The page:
måndag, juni 18, 2012

Gästblogg: Anna Lithagen

Anna Lithagen. Foto: Sofia Ernerot.
Anna Lithagen är projektledare för Maud Olofssons ledarskapsgrupp inom Hillary Clintons internationella toppråd för att stärka kvinnors ekonomiska ställning i världen, ICWBL (International Council on Women’s Business Leadership). Anna medverkade på vår konferens Global Symposium on Women’s Entrepreneurship 1-2 juni. I bloggen nedan berättar hon bland annat om sitt möte med Hillary Clinton häromveckan. /Jonas

I am. Inspired. Full of energy. Prepared to connect the talents and strong voices. Follow great ideas. Listen to and be part of the change making. Ready to dream and think big. Encouraged and moving forward by the urge to see where the limits lay.

And then go beyond them.

Currently, I work as advisor and project manager with the Swedish Agency for Economic and Regional Growth for the Subcommittee on Leadership, aiding Subcommittee chair Maud Olofsson, with the International Council on Women’s Business Leadership (ICWBL).

The ICWBL is an initiative taken and chaired by U.S. Secretary of State Hillary Rodham Clinton, whom Maud Olofsson and I met at the inaugurational meeting in Washington D.C. earlier this year and, once again, when she was in Stockholm on the Sunday following the Global Symposium on Women’s Entrepreneurship.

I feel fortunate to be part of this initiative and involved in actively promoting economic sustainable growth, and to pursue and promote business leadership among talented women entrepreneurs and current and future women leaders, in Sweden as well as internationally.

At the Global Symposium on Women’s Entrepreneurship I was inspired by the dynamic speakers and participants and the unequivocal drive to create and build companies, networks and sustainable solutions, presenting their products and business ideas creatively and fast-paced, elevator-pitch-style…”doors closing”…in front of the entire audience…”and, we’ve arrived!”.

I also had the honor of being one of the speakers together with Shelly Porges at the Global Entrepreneurship Program with the U.S. Department of State and with whom I have been collaborating closely on the Subcommittee on Leadership.

Together, and with the leverage of the extraordinary members of the Council and subcommittees and their combined networks, by connecting and influencing organizations and corporations and by creating synergies between the public and the private sectors, we hope to make it clear that there will only be winners -worldwide- as a result of overcoming some of the major barriers preventing women from rising to leadership positions!

One of the most important factors that we have identified, for women to view themselves as leaders and entrepreneurs, is the importance of role models. Therefore, at the Symposium, I also brought up one of the flagship initiatives of the Swedish Agency for Economic and Regional Growth, the Ambassadors for Women’s Entrepreneurship.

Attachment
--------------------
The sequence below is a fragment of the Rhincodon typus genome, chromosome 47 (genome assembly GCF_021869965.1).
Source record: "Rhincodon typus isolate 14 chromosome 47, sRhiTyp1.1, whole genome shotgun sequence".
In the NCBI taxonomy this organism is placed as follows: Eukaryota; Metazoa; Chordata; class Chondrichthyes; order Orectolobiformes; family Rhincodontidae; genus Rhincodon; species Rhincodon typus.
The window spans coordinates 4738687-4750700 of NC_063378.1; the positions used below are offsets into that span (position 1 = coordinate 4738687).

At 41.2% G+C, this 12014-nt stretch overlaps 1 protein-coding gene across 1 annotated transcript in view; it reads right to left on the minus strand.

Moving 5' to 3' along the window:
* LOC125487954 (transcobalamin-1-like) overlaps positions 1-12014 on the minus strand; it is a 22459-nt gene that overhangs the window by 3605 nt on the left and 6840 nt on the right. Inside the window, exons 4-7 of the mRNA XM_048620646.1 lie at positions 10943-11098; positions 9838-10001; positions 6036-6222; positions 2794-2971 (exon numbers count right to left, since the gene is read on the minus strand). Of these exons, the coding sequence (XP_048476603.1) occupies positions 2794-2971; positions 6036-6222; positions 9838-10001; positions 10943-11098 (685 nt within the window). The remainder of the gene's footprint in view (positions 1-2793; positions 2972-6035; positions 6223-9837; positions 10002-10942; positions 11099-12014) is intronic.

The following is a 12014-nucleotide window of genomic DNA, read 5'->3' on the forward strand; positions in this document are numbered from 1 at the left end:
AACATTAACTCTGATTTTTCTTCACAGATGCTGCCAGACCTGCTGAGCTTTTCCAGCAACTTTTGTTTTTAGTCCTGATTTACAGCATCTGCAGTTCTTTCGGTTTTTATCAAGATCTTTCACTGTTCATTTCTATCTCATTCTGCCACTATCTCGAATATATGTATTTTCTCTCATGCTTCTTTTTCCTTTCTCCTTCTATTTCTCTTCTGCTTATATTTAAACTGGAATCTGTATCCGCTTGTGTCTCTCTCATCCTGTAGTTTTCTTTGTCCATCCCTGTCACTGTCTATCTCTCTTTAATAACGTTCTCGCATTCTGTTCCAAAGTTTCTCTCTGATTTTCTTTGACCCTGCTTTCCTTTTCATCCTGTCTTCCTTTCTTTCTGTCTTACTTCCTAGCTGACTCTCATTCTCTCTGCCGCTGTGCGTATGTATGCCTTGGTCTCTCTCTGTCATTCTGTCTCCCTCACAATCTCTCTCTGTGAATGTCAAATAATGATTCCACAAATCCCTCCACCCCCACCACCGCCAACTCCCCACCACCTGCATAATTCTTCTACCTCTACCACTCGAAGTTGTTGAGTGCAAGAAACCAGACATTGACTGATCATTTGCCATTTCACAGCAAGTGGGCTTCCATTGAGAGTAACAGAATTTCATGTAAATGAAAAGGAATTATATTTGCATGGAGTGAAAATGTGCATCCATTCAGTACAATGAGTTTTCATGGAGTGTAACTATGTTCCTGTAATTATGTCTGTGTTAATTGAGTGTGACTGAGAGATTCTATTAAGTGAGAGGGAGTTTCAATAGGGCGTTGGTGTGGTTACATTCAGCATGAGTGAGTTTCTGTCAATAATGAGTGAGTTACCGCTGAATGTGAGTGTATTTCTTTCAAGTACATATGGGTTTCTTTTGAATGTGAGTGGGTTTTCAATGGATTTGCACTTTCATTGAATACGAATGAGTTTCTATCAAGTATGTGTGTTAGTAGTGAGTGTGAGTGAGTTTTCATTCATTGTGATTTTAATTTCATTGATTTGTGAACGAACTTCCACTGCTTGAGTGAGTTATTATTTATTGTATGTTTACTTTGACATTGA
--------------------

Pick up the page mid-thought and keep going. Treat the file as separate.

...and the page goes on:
The initiative shows that there are as many different ways of doing business as there are entrepreneurs, that business is conducted in all possible sectors, and that there is not one, already-cut-out way of building a successful company or a certain management style to be taken on. As a result, the women entrepreneurs chosen to take part in the initiative might become mentors, business partners and catalysts to each other and role models -through speaking engagements at schools and universities- to future entrepreneurs and leaders.

The world, undoubtedly, needs women to be able to step forth as leaders and entrepreneurs.

Sometimes, all you really need is that extra word of encouragement from someone you look up to, to understand that he or she believes in you, in your potential, and in your ability.

For you to step forward.

To take a leap.

And soar.

Further and higher than you might have thought possible at first.

The world needs women and men alike to pay their experience and insights forward, and to –to the best of their knowledge and ability- be role models and mentors to talents and aspiring leaders.

You might already be aware of this and it is also highly possible that you have been for a while. And that now is the time.

You might not hear the ticking of the clock… (referring to the Mutewatch, being courageously pitched on stage by innovator and founder Mai-Li Hammargren)

But it IS time. To take part. To get off the sidelines and try to make a difference.

And be ready to win!

/Anna Lithagen

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